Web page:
When the injection speed is too slow, the material tends to have a porous surface. When the injection speed is too high, dieseling can occur in the cavity which burns the material in the flow fronts. The injection speed is then kept as high as possible without causing dieseling. For the preferred material this has meant keeping the injection speed under two seconds. The injection speed causes a high material flow rate into the mold. The flow speed is dependent, in part on the cavity volume, and comes into play in several ways. First, because the mold temperature is, in comparison to standard molding procedures, excessively high for mineral filled bulk molding material, there is a need to fill the cavity as quickly as possible to prevent pre-gel or pre-cure of the material. Such material that is heat cured or partially cured during injection, skids through the mold, leading to increased surface defects such as, roughness, laking, and others. Secondly, marbling in the part needs to be eliminated. Marbling can occur because of phase separation of components in the compound. Marbled regions have different surface profiles than non-marbled regions. Once the molded part is metallized a haze can be seen because of these differences. The longer the material has to separate, the greater the marbleizing effect. Again, fast injection has been found to overcome marbleization. Third, with fast injection speeds, additional shear heating is taking place in the material, this additional heating results in a further reduction of the bulk material viscosity, allowing the resin component to bleed out of the compound, and be forced to the flow front, and skin over on the mold surface, thus minimizing surface porosity due to fiber protrusion or gas evolution. Fourth, because of the high shear rate, the fiber glass pieces are believed to be broken down into smaller lengths which are less able to protrude through the surface of the molded part and this also enhances the surface smoothness. When the injection flow rate is too slow, the material tends to have porous surface. Again, when the injection flow rate is too high, dieseling can occur, so the injection flow rate is kept as high as possible without causing dieseling. For the preferred material, this has meant an injection flow rate in the range of 200 to 300 cubic centimeters per second.

When the injection pressure is too low, the desired injection speed and flow rate cannot be reached. When the injection pressure is too high, there is no effect. The injection machine then only needs to use enough pressure to reach the desired injection speed. The preferred injection pressure is then kept high enough to insure the desired injection speed is reached. For the preferred material this has meant an injection pressure in the range of 2000 pounds per square inch.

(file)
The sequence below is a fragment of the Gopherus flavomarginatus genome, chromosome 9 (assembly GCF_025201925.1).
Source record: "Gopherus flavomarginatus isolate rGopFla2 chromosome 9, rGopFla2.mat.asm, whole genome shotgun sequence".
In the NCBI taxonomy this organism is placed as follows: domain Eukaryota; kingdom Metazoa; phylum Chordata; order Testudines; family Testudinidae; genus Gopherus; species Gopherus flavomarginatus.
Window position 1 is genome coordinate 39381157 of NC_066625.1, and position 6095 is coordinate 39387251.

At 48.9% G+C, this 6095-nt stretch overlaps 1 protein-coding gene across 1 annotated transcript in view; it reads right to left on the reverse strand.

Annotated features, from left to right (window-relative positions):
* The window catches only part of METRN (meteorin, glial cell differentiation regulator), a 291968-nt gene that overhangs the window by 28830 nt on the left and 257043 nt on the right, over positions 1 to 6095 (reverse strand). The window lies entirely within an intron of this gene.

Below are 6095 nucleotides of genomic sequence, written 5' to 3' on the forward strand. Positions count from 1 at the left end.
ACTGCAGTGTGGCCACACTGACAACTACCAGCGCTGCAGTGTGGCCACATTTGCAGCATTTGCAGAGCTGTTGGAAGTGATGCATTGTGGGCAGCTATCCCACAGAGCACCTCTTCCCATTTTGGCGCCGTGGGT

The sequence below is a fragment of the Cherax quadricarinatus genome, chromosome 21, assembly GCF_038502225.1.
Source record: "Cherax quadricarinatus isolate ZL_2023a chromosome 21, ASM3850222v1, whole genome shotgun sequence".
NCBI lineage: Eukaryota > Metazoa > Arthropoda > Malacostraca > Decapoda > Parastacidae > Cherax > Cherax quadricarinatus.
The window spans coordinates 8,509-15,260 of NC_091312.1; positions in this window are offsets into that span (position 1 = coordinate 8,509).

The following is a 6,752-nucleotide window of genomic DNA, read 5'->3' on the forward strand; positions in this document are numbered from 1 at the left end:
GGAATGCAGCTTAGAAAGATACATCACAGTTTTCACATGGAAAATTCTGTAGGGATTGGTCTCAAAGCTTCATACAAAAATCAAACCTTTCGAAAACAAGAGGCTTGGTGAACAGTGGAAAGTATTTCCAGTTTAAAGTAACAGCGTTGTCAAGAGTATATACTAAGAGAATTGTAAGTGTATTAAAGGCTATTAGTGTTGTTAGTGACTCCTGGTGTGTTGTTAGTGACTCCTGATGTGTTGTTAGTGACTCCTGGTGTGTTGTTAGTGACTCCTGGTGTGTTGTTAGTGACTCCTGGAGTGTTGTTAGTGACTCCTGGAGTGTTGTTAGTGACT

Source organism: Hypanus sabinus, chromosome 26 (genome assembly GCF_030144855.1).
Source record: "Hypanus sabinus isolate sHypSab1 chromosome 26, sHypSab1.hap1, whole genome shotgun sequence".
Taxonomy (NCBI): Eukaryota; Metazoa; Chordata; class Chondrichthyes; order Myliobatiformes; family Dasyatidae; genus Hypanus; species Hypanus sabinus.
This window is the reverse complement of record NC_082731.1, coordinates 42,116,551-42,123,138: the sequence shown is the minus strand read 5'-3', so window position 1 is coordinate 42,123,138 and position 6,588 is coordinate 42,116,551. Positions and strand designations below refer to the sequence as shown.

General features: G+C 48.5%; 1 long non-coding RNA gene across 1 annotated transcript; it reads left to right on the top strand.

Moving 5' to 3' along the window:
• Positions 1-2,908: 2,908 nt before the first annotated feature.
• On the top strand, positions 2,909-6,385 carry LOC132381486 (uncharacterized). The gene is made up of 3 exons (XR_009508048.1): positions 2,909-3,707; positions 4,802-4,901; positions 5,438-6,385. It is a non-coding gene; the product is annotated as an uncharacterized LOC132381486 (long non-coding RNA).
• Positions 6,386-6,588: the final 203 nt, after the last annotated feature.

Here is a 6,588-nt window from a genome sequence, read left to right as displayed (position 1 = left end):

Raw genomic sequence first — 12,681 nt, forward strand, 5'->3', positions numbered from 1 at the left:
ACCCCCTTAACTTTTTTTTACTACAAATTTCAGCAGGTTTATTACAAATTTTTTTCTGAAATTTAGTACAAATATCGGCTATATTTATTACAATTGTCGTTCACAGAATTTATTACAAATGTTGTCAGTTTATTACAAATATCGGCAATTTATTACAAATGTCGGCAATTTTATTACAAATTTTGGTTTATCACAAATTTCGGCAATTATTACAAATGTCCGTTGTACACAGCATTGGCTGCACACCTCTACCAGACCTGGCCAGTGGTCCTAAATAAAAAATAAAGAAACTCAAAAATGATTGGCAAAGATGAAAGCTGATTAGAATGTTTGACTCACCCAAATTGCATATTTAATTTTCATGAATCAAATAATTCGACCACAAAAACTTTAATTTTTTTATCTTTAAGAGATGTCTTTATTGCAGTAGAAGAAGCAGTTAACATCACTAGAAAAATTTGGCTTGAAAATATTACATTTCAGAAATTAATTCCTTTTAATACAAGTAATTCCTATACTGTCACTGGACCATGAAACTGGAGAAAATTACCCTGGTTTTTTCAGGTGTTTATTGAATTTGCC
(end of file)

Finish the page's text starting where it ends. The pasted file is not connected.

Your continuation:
Material that is left in the barrel, in front of the screw, but was just short of being injected into the previous mold, is referred to as the cushion. When the cushion is too small, insufficient packing and shot to shot variation can occur, leading to surface defects. When the cushion is too large, the material can stagnate and cause a pre-gel condition. The cushion is then kept as small as possible while maintaining shot to shot consistency. In general, the cushion should be decreased to a minimum that prevents the screw from bottoming out and still maintaining enough packing pressure on the part. For the preferred material, the cushion has been in the range of 0.02 inches.

The higher the hold pressure the better the surface quality. The exact hold pressure necessary depends on the geometry of the part as well as the gate size and location. With the injection compression method, the holding pressure is not applicable because as the mold gap is closed, the mold steel and cavity steel mate, sealing of the runner system, thereby compressing the shot in the mold. Thus any pressure applied by the screw feeder would not be exerted on the molded part.

When the hold pressure is too low, the material tends to shrink away from the mold surface causing variation in the surface profile. When the hold pressure is too high, the part can stick and break upon ejection. The hold pressure is then kept as high as possible without causing the part to stick. In general, the hold pressure should be increased to a maximum that still allows easy ejection of the part. For the preferred material this has meant keeping the hold pressure in the range of 500 pounds per square inch.

When the hold pressure time is too short, the material tends to shrink away from the mold surface causing variation in the surface profile. When the hold pressure time is too long, the only adverse affect is an increase in overall cycle time. The hold pressure time is then kept long enough to allow the material to cure and maintain the surface characteristics of the tool. For the preferred material this has meant keeping the hold pressure time in the range of 5 to 10 seconds.

When the mold surface temperature is too cool, the material tends to have a porous surface. When the mold surface temperature is too hot, the material can burn or pre-gel, causing surface defects and short shots. The mold surface temperature is then kept as high as possible without causing the pre-gel or burning. In general, the mold surface temperature should be increased to a maximum that allows the part to be successfully filled without causing pre-gel or burning of the material. For the preferred material this has meant keeping the mold surface temperature in the range of 350 to 380 degrees Fahrenheit.